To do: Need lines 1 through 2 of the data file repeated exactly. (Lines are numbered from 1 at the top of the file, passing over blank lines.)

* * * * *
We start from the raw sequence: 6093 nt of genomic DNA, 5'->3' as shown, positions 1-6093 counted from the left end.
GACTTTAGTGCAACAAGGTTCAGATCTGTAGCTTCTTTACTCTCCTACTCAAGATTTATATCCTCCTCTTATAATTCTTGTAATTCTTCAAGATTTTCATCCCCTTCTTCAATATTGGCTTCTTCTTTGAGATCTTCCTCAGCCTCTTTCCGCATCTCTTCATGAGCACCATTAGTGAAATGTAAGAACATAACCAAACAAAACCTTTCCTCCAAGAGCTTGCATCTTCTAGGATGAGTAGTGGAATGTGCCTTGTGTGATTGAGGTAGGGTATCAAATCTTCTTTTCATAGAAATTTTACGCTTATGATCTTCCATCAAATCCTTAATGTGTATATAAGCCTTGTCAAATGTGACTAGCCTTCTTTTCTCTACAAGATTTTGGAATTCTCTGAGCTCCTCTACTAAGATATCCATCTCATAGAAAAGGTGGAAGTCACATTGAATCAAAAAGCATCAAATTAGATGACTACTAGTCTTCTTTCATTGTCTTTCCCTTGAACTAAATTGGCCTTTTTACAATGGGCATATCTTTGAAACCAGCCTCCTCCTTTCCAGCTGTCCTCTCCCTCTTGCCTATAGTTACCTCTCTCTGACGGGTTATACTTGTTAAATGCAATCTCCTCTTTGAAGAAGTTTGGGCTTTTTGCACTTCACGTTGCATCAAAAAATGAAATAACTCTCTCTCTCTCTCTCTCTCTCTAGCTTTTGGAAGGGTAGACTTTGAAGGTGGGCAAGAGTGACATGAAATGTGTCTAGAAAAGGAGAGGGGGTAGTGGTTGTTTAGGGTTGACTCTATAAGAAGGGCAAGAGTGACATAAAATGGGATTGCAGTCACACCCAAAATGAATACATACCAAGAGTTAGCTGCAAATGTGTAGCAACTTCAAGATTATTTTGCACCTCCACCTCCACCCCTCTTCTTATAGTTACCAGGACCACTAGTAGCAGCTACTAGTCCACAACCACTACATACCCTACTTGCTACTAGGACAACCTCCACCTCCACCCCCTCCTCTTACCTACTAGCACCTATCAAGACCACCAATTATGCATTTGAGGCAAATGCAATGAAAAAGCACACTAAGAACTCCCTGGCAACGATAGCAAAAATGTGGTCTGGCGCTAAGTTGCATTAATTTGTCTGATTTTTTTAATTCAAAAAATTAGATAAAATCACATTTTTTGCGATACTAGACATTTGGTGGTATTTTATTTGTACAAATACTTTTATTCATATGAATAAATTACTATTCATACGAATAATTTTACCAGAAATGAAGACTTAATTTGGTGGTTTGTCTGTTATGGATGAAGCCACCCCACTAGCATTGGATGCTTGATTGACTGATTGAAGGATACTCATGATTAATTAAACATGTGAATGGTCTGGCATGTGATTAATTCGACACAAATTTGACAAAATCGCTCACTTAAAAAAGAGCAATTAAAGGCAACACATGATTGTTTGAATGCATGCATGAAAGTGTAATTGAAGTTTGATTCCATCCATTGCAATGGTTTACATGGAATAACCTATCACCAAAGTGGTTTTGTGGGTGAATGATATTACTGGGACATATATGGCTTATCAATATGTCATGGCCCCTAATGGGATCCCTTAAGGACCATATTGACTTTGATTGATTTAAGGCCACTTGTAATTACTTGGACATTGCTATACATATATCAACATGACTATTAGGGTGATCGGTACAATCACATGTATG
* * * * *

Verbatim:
We start from the raw sequence: 6093 nt of genomic DNA, 5'->3' as shown, positions 1-6093 counted from the left end.
GACTTTAGTGCAACAAGGTTCAGATCTGTAGCTTCTTTACTCTCCTACTCAAGATTTATATCCTCCTCTTATAATTCTTGTAATTCTTCAAGATTTTCATCCCCTTCTTCAATATTGGCTTCTTCTTTGAGATCTTCCTCAGCCTCTTTCCGCATCTCTTCATGAGCACCATTAGTGAAATGTAAGAACATAACCAAACAAAACCTTTCCTCCAAGAGCTTGCATCTTCTAGGATGAGTAGTGGAATGTGCCTTGTGTGATTGAGGTAGGGTATCAAATCTTCTTTTCATAGAAATTTTACGCTTATGATCTTCCATCAAATCCTTAATGTGTATATAAGCCTTGTCAAATGTGACTAGCCTTCTTTTCTCTACAAGATTTTGGAATTCTCTGAGCTCCTCTACTAAGATATCCATCTCATAGAAAAGGTGGAAGTCACATTGAATCAAAAAGCATCAAATTAGATGACTACTAGTCTTCTTTCATTGTCTTTCCCTTGAACTAAATTGGCCTTTTTACAATGGGCATATCTTTGAAACCAGCCTCCTCCTTTCCAGCTGTCCTCTCCCTCTTGCCTATAGTTACCTCTCTCTGACGGGTTATACTTGTTAAATGCAATCTCCTCTTTGAAGAAGTTTGGGCTTTTTGCACTTCACGTTGCATCAAAAAATGAAATAACTCTCTCTCTCTCTCTCTCTCTCTAGCTTTTGGAAGGGTAGACTTTGAAGGTGGGCAAGAGTGACATGAAATGTGTCTAGAAAAGGAGAGGGGGTAGTGGTTGTTTAGGGTTGACTCTATAAGAAGGGCAAGAGTGACATAAAATGGGATTGCAGTCACACCCAAAATGAATACATACCAAGAGTTAGCTGCAAATGTGTAGCAACTTCAAGATTATTTTGCACCTCCACCTCCACCCCTCTTCTTATAGTTACCAGGACCACTAGTAGCAGCTACTAGTCCACAACCACTACATACCCTACTTGCTACTAGGACAACCTCCACCTCCACCCCCTCCTCTTACCTACTAGCACCTATCAAGACCACCAATTATGCATTTGAGGCAAATGCAATGAAAAAGCACACTAAGAACTCCCTGGCAACGATAGCAAAAATGTGGTCTGGCGCTAAGTTGCATTAATTTGTCTGATTTTTTTAATTCAAAAAATTAGATAAAATCACATTTTTTGCGATACTAGACATTTGGTGGTATTTTATTTGTACAAATACTTTTATTCATATGAATAAATTACTATTCATACGAATAATTTTACCAGAAATGAAGACTTAATTTGGTGGTTTGTCTGTTATGGATGAAGCCACCCCACTAGCATTGGATGCTTGATTGACTGATTGAAGGATACTCATGATTAATTAAACATGTGAATGGTCTGGCATGTGATTAATTCGACACAAATTTGACAAAATCGCTCACTTAAAAAAGAGCAATTAAAGGCAACACATGATTGTTTGAATGCATGCATGAAAGTGTAATTGAAGTTTGATTCCATCCATTGCAATGGTTTACATGGAATAACCTATCACCAAAGTGGTTTTGTGGGTGAATGATATTACTGGGACATATATGGCTTATCAATATGTCATGGCCCCTAATGGGATCCCTTAAGGACCATATTGACTTTGATTGATTTAAGGCCACTTGTAATTACTTGGACATTGCTATACATATATCAACATGACTATTAGGGTGATCGGTACAATCACATGTATG